David M. French Dies at 86

The career of one of the first African-American board-certified surgeons combined passions for health and social justice.

Posted:
 
french_1301950980
David M. French (Ellsworth Davis/Washington Post)

Ever wonder who tended to the injuries of demonstrators brutalized during the civil rights protests of the 1960s? David M. French, a former Howard University professor of pediatric surgery and one of the first African-American board-certified surgeons, coordinated many of those first-aid efforts, as just one piece of a long career that merged medicine and public service. He died March 31 at the age of 86.

After witnessing firsthand the lack of quality health care available to blacks in the South at civil rights protests (he once converted his family van into an ambulance to lead a medical unit overseeing the care of Mississippi activists demonstrating against racism), French became committed to improving the health of underserved people and began to focus on preventative and community medicine.  

French founded Boston University's department of community health in 1969. He also established a network of community health centers in Boston before moving to Ivory Coast in the 1970s. There he led an effort to train nurses and improve public health in 20 countries across the continent.

French returned to the United States in the mid-1980s and retired to Barboursville, Va. But his work didn't end then. He went on to serve as medical director of Helen Keller International, a New York-based nonprofit organization that runs public health programs in developing countries. More recently, he served as medical officer for the nonprofit service and development arm of the African Methodist Episcopal Church.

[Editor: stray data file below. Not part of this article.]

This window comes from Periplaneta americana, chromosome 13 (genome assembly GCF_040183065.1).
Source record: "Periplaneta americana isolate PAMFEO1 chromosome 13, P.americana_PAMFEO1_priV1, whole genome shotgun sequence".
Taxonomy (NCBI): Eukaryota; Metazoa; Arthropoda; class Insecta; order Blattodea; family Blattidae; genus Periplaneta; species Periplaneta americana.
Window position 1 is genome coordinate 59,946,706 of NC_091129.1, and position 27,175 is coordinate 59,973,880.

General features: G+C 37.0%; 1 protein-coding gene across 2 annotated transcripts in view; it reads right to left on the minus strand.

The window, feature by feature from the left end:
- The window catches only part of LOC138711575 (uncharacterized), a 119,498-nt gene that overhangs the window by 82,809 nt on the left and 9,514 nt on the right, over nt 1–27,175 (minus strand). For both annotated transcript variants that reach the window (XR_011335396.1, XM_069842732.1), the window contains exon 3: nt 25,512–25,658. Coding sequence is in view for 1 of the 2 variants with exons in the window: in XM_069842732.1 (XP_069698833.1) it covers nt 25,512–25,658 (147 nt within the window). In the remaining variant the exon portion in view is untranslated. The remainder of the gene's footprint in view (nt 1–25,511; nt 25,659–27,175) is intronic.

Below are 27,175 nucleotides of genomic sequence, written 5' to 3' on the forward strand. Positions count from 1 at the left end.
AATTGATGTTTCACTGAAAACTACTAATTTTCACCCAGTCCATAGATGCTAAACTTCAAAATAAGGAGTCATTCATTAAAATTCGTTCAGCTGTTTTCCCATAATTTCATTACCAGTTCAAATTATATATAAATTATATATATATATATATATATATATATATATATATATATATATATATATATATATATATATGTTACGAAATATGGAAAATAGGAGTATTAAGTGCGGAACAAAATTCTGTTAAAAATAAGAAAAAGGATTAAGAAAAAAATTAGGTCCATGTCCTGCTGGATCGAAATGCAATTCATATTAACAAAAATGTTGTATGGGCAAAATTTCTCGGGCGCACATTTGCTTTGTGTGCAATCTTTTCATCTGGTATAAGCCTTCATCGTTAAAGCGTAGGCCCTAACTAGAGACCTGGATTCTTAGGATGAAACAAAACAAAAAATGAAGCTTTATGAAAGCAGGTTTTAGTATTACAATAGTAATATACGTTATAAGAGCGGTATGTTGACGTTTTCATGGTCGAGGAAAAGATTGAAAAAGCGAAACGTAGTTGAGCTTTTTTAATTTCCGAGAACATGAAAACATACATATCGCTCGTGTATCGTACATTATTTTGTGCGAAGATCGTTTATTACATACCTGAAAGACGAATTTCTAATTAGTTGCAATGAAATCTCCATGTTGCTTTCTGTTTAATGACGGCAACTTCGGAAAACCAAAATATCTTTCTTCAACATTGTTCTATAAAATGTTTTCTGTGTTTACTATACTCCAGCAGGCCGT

Read more at the Washington Post.

Like The Root on Facebook. Follow us on Twitter.

Comments
The Root encourages respectful debate and dialogue in our commenting community. To improve the commenting experience for all our readers we will be experimenting with some new formats over the next few weeks. During this transition period the comments section will be unavailable to users.

We apologize for any inconvenience and appreciate your continued support of The Root.

While we are experimenting, please feel free to leave feedback below about your past experiences commenting at The Root.